South East Asia (SEA) is finally embracing financial technology and marketplace lending is at the heart of this boom. The breadth and depth of solutions across FinTech Lending in the region is quite impressive and clearly signifies that a digital revolution is underway in the South East Asian lending industry.
Top and Emerging Fintech Sectors in South East Asia by Country
Singapore in particular has become a hub for the nascent fintech lending industry. It is the runaway leader in the region and holds 52% of the market share (both by number of deals and money invested). It is followed by Philippines which accounts for 14%, Thailand 13% and Indonesia 12%.
However, with so many different governments involved, SEA poses an overregulation risk. Already, P2P lenders here have to criss-cross through various layers of regulations that their competitors in other regions don’t have to face.
Singapore Fintech Market: Overview
Singapore has always been known as the technology capital of Asia; MNCs and financial institutions have considered it a natural choice as HQ for their Asian operations. Though Singapore has deep roots in technology and innovation but ironically it got on the Fintech bandwagon rather late. But with the support of regulators, Singapore has established itself as the “Fintech Hub” of South East Asia. Singapore fintech market crossed $83 million in deals during the second quarter of 2017. In 2016, investment in Singapore based fintech companies dropped by staggering 65 percent (US$605 million to US$214 million), as per KPMG International study- Pulse of Fintech. But interestingly the number of deals decreased by only two to 28 during the same period. The main reason for the fall was complicated authorization process for fintechs, but Monetary Authority of Singapore (MAS) is working aggressively to streamline the authorization process, in order to attract more fintechs to Singapore.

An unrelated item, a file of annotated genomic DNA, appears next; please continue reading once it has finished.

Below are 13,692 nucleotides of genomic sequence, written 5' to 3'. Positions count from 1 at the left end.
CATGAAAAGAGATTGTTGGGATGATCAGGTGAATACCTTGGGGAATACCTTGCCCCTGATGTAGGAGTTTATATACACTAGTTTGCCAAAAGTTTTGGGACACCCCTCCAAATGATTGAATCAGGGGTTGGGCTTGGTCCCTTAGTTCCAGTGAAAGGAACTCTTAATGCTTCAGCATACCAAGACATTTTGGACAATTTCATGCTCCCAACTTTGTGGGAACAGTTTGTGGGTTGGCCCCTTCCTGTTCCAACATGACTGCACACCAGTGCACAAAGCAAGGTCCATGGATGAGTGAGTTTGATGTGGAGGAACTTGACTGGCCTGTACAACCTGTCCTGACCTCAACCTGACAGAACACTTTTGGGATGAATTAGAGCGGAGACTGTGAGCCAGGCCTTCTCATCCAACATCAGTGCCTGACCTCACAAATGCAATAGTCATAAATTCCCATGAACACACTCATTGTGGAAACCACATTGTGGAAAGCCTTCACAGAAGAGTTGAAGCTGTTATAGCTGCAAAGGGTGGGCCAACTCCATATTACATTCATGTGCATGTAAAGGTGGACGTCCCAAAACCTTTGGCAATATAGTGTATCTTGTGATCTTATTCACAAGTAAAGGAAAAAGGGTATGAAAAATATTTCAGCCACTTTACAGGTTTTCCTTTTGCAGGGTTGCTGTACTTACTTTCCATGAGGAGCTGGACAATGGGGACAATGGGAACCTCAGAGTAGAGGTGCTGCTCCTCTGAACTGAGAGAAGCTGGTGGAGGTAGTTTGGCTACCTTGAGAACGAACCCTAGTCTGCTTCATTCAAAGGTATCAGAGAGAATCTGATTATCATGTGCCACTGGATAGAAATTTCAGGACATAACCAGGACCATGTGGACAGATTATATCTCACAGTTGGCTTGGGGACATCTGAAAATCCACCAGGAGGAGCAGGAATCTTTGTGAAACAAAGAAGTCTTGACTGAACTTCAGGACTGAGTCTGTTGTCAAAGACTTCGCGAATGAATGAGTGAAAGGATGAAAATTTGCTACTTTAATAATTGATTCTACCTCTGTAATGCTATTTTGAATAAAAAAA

“Over the longer term, MAS hopes to see more fintechs using Singapore as a base to pilot and then deploy solutions to other countries within South-east Asia, such as Indonesia and Thailand,” said Mr Chia Tek Yew, the head of financial services advisory at KPMG Singapore.
Monetary Authority of Singapore; the regulatory body has backed the fintech industry right from the get go and that is the reason why Singapore has become the leader in South East Asia. Some of those favorable regulations are mentioned below:
- Last year, under the “FSTI” scheme, MAS committed S$225 million (US$164.2 million) over the next five years to foster the innovation ecosystem in Singapore.
- It also developed the road map that showed the central bank’s move toward an open Application Programming Interface (API) architecture.
- In association with National Research Foundation, it announced the establishment of a dedicated FinTech office to facilitate the use of technology and innovation in the financial sectors (FinTech office to review, align and enhance FinTech-related funding schemes across government agencies).
- It also released a consultation paper on proposed guidelines for a ‘regulatory sandbox’ that will enable financial institutions (FIs) as well as non-financial players to experiment with financial technology (FinTech) solutions.
- Struck partnership with the Australian Securities and Investments Commission (ASIC) to help FinTech companies from their respective countries scale into each other’s markets and help reduce regulatory uncertainty and time to market and it is trying to strike such more partnerships with other countries as well.